Dr. Darius Justus & 649 others

SPEAKERS

dr. Parth Gada

Dr. Parth Gada

General Surgery Resident | Grant Medical College & Sir JJ Group Of Hospitals | Mumbai

+ Details
dr. Gayatri Muley

Dr. Gayatri Muley

Resident Doctor | Grant Medical College & Sir JJ Hospital, Mumbai

+ Details
dr. Tehemton Erach Udwadia

Dr. Tehemton Erach Udwadia

Indian surgeon and gastroenterologist | Father of laparoscopic surgery in India | Founder president of the Indian Association of Gastrointestinal Endo-Surgeons | The Government of India awarded him th...

+ Details
dr. Parth Gada

Dr. Parth Gada

General Surgery Resident | Grant Medical Coll...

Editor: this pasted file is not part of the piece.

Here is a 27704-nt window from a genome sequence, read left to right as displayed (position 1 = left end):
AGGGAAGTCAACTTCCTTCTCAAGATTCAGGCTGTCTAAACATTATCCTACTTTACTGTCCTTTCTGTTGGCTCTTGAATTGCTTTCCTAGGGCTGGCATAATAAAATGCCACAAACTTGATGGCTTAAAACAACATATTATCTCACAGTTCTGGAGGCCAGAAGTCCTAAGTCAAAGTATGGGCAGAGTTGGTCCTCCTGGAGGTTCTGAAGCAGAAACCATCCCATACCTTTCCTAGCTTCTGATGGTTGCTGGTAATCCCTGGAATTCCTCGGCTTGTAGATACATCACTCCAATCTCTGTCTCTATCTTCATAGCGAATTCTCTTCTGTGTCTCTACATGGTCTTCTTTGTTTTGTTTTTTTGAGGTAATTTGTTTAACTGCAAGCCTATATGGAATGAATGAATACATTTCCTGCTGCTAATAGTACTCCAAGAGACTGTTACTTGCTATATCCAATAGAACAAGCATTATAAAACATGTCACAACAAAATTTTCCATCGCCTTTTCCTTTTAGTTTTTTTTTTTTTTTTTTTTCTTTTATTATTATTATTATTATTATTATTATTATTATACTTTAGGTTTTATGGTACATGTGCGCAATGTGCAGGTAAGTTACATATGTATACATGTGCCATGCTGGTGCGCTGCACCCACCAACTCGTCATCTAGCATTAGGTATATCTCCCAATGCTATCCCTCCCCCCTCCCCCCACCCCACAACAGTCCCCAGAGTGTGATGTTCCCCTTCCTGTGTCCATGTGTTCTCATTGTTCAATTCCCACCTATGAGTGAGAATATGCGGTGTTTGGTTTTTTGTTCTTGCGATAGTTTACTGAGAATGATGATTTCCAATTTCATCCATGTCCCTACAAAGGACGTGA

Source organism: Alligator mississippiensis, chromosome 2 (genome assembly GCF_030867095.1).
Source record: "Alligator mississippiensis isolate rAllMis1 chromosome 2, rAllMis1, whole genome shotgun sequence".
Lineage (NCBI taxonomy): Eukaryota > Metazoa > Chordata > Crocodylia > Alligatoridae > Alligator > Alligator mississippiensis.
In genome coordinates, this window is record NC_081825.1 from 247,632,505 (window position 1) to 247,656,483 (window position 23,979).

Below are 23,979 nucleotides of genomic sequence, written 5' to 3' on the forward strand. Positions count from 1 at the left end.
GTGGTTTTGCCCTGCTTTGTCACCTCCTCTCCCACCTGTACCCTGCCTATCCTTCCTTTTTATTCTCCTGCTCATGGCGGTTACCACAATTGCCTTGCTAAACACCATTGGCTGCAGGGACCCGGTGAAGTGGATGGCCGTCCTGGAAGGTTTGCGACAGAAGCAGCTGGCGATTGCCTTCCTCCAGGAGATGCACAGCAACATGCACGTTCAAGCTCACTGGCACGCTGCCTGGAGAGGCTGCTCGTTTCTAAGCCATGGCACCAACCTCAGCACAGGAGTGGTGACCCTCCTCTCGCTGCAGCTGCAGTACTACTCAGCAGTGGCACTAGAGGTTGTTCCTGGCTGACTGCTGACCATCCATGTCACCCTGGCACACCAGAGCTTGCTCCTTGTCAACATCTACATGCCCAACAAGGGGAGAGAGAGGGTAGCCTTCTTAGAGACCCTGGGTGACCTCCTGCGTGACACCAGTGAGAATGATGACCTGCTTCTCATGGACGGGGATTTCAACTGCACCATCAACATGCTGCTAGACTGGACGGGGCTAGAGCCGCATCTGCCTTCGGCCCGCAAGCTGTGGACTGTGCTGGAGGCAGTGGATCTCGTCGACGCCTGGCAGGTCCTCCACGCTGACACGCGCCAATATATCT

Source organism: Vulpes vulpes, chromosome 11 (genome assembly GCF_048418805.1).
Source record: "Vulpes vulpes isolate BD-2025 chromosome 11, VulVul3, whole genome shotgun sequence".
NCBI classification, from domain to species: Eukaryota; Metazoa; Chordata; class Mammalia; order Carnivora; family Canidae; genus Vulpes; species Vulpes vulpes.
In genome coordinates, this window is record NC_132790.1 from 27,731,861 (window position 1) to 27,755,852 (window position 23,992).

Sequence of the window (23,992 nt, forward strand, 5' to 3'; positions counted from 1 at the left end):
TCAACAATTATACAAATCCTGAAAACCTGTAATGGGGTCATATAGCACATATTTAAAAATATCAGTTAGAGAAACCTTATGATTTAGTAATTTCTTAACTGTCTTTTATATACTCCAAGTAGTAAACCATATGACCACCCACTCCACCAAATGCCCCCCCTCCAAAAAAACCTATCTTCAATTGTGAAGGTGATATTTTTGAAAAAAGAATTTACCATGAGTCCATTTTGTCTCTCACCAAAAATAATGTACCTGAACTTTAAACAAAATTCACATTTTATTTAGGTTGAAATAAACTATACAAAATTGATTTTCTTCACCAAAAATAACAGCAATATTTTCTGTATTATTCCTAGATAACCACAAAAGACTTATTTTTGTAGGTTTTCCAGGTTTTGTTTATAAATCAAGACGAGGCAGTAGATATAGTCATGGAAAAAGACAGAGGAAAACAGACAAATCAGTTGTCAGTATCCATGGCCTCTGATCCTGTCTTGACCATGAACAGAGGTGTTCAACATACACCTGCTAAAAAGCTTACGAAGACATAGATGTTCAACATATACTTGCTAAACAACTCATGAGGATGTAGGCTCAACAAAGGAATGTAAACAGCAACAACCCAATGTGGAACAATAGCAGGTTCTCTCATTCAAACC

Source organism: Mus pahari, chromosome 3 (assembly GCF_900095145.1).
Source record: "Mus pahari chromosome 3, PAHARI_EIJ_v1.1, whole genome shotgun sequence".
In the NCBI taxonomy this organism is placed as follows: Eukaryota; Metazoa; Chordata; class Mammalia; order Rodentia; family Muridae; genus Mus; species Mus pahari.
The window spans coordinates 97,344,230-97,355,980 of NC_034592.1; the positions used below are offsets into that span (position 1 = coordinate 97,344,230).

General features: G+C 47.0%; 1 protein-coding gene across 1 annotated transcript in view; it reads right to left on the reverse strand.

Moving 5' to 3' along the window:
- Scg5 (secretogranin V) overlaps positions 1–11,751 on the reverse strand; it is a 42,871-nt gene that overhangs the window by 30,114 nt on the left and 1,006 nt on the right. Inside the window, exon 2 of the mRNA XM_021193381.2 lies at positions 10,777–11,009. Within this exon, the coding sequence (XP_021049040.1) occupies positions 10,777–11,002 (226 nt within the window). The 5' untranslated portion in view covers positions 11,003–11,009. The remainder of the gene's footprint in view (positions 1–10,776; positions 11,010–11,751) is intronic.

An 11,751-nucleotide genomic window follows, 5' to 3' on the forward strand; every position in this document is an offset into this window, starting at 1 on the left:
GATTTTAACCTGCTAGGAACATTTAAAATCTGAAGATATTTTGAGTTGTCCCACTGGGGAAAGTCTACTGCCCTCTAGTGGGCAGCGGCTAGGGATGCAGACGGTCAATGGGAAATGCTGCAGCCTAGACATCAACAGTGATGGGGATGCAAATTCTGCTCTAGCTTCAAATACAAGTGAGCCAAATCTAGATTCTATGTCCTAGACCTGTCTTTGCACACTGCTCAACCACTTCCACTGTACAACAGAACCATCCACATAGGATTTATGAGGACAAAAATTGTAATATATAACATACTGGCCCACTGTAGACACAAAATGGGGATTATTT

+ Details
dr. Gayatri Muley

Dr. Gayatri Muley

Resident Doctor | Grant Medical College & Sir...

+ Details
dr. Tehemton Erach Udwadia

Dr. Tehemton Erach Udwadia

Indian surgeon and gastroenterologist | Fathe...

+ Details

About Medflix

Medflix is a new platform by PlexusMD, India's most active and trusted doctor community. On Medflix, you can discover live surgeries, discussions, conferences and courses from some of the top doctors and institutions across the world. Join clubs in your areas of interest and access hundreds of amazing live discussions everyday.